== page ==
Scholars prepare for public event on Byzantine Materiality

14-16 Sept 2018 • On Campus

Eleven scholars came together on the campus of St. Vladimir’s Seminary to explore the theme of "Byzantine Materiality.” The scholars convened for a three-day workshop held September 14 to 16.

The gathering was the latest in the Seminary’s Sacred Arts Initiative (SAI), which is funded by a grant from the Henry Luce Foundation. September’s workshop is the first part of a two-part interdisciplinary event exploring matter, materials, and materiality in Byzantine art and culture. Part two will be a public conference May 8 to 12, 2019.

“Popular descriptions of Byzantium often emphasize the mystical and immaterial while overlooking the mediating role of matter implied by the Christian belief in the incarnation,” said Dn. Evan Freeman, seminary alumnus and Ph.D. candidate in the Department of the History of Art at Yale University. “At the same time, scholars have historically prioritized questions of form, iconography, and meaning in their study of Byzantine art and architecture. But as technology makes the human experience ever more digital and effectively immaterial, scholars across numerous disciplines—including Byzantine studies—have begun reconsidering the significance of matter and materiality.”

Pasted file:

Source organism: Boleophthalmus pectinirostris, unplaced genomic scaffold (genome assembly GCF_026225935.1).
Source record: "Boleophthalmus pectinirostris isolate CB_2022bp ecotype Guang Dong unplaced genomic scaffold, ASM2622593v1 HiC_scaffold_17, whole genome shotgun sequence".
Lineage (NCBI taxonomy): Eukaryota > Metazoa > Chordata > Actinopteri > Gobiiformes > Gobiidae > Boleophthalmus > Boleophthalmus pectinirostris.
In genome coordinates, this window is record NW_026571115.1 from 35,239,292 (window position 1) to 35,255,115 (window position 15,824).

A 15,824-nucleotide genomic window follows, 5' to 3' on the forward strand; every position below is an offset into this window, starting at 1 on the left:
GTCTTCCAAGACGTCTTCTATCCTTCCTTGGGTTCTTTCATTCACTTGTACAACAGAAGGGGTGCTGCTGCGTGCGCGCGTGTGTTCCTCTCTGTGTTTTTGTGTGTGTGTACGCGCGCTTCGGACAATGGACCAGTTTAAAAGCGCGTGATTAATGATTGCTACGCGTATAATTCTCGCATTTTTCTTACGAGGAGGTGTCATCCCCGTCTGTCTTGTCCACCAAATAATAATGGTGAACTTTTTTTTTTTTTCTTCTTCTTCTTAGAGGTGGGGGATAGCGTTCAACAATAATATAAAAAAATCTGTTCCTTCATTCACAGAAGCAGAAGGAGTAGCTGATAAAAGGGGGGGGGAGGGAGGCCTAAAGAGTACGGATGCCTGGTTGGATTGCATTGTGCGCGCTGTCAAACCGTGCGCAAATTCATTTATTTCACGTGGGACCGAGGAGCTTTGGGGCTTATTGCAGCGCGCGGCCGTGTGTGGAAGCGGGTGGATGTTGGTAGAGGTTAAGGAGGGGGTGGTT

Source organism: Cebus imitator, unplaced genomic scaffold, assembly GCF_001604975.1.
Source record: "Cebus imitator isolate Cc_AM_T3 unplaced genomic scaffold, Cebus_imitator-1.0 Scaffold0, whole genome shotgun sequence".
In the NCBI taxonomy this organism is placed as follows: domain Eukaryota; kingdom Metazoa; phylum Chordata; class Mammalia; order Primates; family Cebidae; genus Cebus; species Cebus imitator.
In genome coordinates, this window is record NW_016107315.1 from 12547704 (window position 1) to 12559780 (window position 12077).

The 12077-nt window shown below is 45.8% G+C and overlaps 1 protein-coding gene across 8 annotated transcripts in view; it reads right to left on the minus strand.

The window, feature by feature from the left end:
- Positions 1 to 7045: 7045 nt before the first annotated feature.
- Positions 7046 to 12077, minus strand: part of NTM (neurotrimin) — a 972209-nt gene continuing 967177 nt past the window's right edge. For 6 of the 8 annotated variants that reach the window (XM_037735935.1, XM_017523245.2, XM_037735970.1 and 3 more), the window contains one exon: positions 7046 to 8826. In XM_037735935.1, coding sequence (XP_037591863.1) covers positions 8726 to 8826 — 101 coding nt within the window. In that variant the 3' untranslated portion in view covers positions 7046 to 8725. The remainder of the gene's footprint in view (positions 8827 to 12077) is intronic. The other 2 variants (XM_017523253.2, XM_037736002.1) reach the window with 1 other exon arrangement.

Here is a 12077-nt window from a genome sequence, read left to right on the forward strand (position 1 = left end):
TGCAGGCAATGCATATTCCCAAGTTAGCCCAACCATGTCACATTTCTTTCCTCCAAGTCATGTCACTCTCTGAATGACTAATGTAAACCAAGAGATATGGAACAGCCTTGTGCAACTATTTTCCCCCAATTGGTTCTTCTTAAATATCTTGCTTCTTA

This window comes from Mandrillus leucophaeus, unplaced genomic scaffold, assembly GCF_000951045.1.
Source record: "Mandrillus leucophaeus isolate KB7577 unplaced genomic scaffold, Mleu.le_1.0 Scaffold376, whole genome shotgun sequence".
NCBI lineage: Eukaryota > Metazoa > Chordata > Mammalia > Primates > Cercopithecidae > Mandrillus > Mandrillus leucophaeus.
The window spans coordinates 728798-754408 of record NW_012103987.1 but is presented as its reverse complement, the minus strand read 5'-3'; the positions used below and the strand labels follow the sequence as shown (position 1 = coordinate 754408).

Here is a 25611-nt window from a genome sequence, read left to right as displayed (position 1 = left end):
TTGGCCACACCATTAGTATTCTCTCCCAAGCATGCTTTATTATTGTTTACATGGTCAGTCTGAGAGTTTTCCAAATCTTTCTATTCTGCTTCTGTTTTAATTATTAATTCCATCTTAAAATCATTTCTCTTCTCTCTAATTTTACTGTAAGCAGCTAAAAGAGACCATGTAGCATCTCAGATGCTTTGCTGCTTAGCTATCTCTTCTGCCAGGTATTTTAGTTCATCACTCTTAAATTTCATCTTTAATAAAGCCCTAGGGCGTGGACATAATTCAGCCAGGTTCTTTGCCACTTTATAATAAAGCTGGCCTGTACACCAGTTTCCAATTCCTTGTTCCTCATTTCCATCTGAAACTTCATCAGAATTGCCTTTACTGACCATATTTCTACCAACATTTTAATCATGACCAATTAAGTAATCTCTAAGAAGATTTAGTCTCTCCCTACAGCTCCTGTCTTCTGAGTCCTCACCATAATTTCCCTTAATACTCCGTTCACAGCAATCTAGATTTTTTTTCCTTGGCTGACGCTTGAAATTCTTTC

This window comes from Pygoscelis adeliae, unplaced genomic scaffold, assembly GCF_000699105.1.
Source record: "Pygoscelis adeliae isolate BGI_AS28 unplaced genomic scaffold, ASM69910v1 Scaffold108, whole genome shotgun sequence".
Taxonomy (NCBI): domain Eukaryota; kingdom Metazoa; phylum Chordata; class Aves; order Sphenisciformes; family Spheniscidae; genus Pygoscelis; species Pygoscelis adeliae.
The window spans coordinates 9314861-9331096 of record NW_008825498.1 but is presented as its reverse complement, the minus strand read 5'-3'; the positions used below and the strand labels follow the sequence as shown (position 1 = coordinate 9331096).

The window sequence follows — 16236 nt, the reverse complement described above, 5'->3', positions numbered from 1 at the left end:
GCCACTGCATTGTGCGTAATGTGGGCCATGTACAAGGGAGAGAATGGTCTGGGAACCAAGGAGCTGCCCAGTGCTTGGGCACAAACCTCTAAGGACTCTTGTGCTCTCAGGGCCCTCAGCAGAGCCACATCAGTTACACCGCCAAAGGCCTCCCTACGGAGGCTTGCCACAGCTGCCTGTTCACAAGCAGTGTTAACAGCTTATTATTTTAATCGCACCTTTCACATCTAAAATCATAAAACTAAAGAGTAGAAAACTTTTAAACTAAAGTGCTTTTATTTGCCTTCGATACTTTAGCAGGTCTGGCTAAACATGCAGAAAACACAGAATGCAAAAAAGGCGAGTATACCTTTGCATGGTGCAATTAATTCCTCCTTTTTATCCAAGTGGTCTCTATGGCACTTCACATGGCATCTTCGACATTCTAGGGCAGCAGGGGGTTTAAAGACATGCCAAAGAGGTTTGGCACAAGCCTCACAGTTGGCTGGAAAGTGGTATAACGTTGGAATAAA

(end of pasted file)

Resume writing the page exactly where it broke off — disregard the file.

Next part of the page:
Dn. Evan is one of the primary coordinators for the SAI along with Professors Richard Schneider, Tracy Gustilo, and Peter Bouteneff, the director.

The September workshops were closed to the public in order to give the eleven invited scholars who will be the main speakers at the May conference a chance to discuss drafts of their conference papers and to develop the conference theme as a group. Topics of discussion included Byzantine and ancient theories of matter and form; the use and significance of materials such as wood, stone, gold, and glass in ecclesiastical and other contexts; the roles of matter and materials in the Eucharist, icons, relics, and reliquaries; the rite for consecrating a church; sensory experiences of liturgy; and the neuroscience of viewing icons. At the May event, the scholars will present their papers to the public. The SAI will also announce a call for shorter papers later this fall, which will enable additional scholars as well as graduate students the opportunity to participate in the upcoming conference.

To learn more about the Byzantine Materiality Conference, visit the SAI website.

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